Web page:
Some distinctive opinions of Abu Hanifa and the Hanafi School

  • It is prohibited or disliked to eat some forms of non-fish seafood based on the hadith of the prophet Muhammad: "Two types of dead meat and two types of blood have been made lawful for your consumption [without being slaughtered]: fish and locust, liver and spleen". (Reported by Ahmad and Ibn Majah,).
  • Except for at Hajj, every salah (5-times daily prayer) needs to be made in its regular time. (Some non-Hanafi scholars allow a person who is travelling to adjust certain prayer times for convenience).
  • The beginning of the time for asr prayer (and the end of the time for zhur prayer) is later than in the other schools (roughly when shadows are twice the length of their objects).
  • A 6th daily prayer called witr is wajib/required (But not at the same level of obligation as the 5-daily prayers).
  • Abu Hanifa held that "wine" (the fermented juice of dates or grapes) was absolutely prohibited. But he thought it was permissible to drink small non-intoxicating amounts of other alcoholic beverages (e.g. made from honey or grains). Later Hanafi scholars tend to rule that all alcoholic beverages are prohibited regardless of source.
  • Bleeding can break one's wudu
  • Merely touching a member of the opposite sex does not break one's wudu.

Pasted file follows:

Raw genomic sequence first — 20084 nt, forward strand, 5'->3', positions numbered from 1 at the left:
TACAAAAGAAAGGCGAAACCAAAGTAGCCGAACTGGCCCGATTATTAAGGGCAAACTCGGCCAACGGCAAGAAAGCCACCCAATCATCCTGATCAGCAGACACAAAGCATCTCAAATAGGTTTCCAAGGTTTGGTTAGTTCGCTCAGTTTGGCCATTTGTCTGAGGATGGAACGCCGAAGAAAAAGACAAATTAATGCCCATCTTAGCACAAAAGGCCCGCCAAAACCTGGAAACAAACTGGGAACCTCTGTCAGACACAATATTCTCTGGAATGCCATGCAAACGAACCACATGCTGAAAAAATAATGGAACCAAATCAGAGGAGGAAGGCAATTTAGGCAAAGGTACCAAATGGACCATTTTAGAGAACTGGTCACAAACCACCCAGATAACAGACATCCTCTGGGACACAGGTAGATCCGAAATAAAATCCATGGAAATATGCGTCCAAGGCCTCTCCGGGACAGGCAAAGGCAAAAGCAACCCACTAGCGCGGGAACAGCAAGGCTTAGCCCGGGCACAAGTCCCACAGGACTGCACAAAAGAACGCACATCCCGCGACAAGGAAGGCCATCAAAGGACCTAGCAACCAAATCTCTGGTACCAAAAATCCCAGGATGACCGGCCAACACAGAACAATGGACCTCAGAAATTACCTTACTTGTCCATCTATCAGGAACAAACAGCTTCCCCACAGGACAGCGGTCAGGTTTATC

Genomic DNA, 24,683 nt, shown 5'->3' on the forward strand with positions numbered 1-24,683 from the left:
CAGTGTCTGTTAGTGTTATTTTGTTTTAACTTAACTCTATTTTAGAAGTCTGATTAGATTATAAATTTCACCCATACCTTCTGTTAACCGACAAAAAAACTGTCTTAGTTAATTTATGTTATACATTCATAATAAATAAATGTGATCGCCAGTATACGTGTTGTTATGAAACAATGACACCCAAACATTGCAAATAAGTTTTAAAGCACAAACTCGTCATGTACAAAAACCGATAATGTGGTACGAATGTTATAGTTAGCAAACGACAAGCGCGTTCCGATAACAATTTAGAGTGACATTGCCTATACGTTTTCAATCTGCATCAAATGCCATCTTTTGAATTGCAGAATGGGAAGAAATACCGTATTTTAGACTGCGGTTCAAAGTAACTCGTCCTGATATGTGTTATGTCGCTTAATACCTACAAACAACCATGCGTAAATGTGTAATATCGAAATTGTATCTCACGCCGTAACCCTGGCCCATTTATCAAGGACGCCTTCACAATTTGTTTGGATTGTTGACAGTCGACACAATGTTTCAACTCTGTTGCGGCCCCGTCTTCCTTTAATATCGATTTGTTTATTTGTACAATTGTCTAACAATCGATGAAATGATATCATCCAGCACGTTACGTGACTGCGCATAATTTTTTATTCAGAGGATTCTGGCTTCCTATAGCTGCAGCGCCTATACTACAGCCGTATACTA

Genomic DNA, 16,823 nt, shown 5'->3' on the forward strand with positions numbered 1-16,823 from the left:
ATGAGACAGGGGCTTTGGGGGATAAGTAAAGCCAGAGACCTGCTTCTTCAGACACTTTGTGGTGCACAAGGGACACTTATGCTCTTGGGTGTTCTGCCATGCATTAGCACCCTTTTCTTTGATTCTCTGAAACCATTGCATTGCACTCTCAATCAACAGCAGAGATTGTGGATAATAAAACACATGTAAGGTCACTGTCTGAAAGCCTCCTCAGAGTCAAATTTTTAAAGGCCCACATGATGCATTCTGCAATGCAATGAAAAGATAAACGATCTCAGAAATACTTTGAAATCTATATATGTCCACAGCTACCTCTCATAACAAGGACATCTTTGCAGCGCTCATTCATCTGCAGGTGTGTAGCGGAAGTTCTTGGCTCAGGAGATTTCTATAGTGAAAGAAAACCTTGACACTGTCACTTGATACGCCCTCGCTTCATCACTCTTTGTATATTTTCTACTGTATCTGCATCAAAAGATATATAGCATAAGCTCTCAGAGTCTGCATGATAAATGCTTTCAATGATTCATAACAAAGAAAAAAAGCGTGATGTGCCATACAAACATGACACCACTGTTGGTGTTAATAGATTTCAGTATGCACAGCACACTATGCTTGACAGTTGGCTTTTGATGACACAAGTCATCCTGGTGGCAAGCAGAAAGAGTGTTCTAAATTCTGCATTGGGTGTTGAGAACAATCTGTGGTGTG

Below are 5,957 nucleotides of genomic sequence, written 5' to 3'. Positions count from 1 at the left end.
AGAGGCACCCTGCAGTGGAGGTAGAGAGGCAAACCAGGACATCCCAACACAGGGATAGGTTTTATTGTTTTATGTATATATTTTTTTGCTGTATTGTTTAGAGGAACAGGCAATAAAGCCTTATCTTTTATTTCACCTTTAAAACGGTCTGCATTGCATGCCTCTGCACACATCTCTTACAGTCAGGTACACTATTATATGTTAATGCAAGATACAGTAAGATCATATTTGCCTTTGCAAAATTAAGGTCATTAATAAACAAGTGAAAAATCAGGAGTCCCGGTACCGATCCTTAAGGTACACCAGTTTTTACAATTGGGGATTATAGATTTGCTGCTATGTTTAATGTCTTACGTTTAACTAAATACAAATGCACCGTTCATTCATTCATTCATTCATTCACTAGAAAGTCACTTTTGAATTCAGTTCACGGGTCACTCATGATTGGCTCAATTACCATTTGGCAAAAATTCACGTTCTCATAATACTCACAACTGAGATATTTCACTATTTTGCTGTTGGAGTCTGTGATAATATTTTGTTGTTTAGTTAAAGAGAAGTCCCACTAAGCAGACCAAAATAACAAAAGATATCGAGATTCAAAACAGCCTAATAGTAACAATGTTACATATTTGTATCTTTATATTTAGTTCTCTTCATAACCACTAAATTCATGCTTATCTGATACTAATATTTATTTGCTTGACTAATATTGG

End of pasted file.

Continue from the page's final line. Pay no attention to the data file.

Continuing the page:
• Abu Hanifa and the Maturidis say that "Faith neither increases nor decreases" and that "Actions are not a part of faith". (i.e. roughly, a sinful Muslim is still a Muslim as long as they don't assert that their bad behavior is permitted in Islam)


All four schools are respected and in fact the differences between the schools are considered a blessing. There are cross-pollination of ideas and debates between the four schools in respect to each school's understanding of Islam. All four schools are respected as valid legal schools of Sunni Islam that have arrived through their analysis of the Qur'an and Sunnah.

Notable differences in Prayer from other Math'habs

  • Takbir - In the First Takbir, Hanafis raise their Hands Parallel to their Ear Lobes.
  • Al-Qayyam - Position of Folding of the hands during Al-Qayyam (Standing) is Below the Navel for Men and on the Chest for Women.
  • Ruku' - Hanafis do not raise their hands before going to Ruku'.
  • Tashahhud - Hanafis raise the Index Finger of their Right Hand when Reciting the Shahadah and Lower it after Recitation.
  • Tasleem - Though not considered obligatory by the Maddhab, Tasleem includes Two Salaams, One to the Right and One to the Left.
  • Salat-ul-Witr - Hanafi's pray Three Rak'ats consecutively and the Tasleem is Proclaimed after the Last One of them.
  • Dua'Qunoot is recited before Ruku' during Witr.


Notable Hanafis



Hanafi groups and movements



External links



References